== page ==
This Kickback article was written by Adam Stevenson, a GIGsoup contributor. Edited by Zoe Anderson

It’s been a long, strange trip for Indie rockers, The Kickback. The four-piece originally from South Dakota, with Billy Yost at their helm, faced a relocation to the windy city of Chicago. The band has recently reshuffled its initial members and now is finally in position to release their first LP. Drummer/brother Danny leaving to pursue other interests allowed Ryan Farnham of Catfish Haven fame to fill his boots and complete the band’s current line-up with the additions of Craigslist-found bassist Eamonn Donnelly and guitarist Jonny Ifergan, so that they could create and release ‘Sorry All Over The Place’.

A lot of bands refuse to be pigeonholed but not many seem to prove it in the way The Kickback have with their debut album. Billy himself has described the band as “the Zombies listening to Jeff Buckley listening to a moderately-talented church choir listening to The Beatles in the ‘back to basics’ stage of their career who would stay together long enough to be influenced by the Sales Brothers who wound up backing Iggy Pop in the ‘Berlin era.'”

And he’s not wrong… The band kicks off with ‘Sting’s Teacher Years’, a ’90s-styled indie rock track but very much in the vein of Tom Petty & The Heartbreakers’ ‘American Girl’ with a Smashing Pumpkins darkened edge. It’s raspy, sharp and carves a crooked arrow in the sand daring you to follow.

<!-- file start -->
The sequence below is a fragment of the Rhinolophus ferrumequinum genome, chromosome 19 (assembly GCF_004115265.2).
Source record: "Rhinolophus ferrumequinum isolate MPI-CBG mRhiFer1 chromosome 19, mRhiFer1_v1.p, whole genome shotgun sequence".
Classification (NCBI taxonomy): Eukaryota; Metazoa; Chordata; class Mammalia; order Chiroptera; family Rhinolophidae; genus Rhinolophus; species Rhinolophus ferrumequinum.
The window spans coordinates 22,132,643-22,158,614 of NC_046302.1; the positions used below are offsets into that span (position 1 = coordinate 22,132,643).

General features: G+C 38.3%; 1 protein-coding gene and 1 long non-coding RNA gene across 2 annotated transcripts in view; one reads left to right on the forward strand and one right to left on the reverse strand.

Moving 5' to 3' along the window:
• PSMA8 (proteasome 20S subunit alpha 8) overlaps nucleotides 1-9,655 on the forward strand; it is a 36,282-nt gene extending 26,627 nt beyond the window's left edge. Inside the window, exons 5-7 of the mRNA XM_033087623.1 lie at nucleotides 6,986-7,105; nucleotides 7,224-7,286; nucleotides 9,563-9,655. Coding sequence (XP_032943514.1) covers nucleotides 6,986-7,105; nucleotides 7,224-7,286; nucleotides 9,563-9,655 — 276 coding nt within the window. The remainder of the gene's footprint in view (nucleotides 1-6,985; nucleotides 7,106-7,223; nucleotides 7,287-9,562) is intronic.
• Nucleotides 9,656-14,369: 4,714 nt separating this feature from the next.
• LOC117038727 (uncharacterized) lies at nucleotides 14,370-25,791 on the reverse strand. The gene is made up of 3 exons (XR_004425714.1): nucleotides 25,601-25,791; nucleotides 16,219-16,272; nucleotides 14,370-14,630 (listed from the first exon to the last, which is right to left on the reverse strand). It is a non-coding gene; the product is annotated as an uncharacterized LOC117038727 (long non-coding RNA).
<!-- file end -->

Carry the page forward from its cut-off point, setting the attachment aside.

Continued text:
‘Scorched Earth Brouhaha’ punches in with a Zeppelin-esque sound before fading into something more light and crisp. It’s restless; it switches gears and stutters and starts like an offering by Teenage Fanclub. It’s catchy and annoyingly good.

Seemingly inspired by David Lynch and his superbly weird Twin Peaks, ‘White Lodge’ is a homage to Dale Cooper and his dishevelled experience in the Black Lodge. The song is a haunting effort and bustling with nerves, perhaps slightly overindulgent in its length at close to 5 minutes, but there’s enough choppy, smoky guitar and swift drum beats to justify itself as a mammoth track.

‘Sorry All Over The Place’ is by no means perfect, but The Kickback serve up a late ’80s/early ’90s indie rock sentimentality with clearly identifiable influences and leave you tapping your fingers to the beat like two fleshy drumsticks. Good show Sirs, good show.

‘Sorry All Over The Place’ – Available now via Jullian Records.

The Kickback ‘Sorry All Over The Place’ - ALBUM REVIEW

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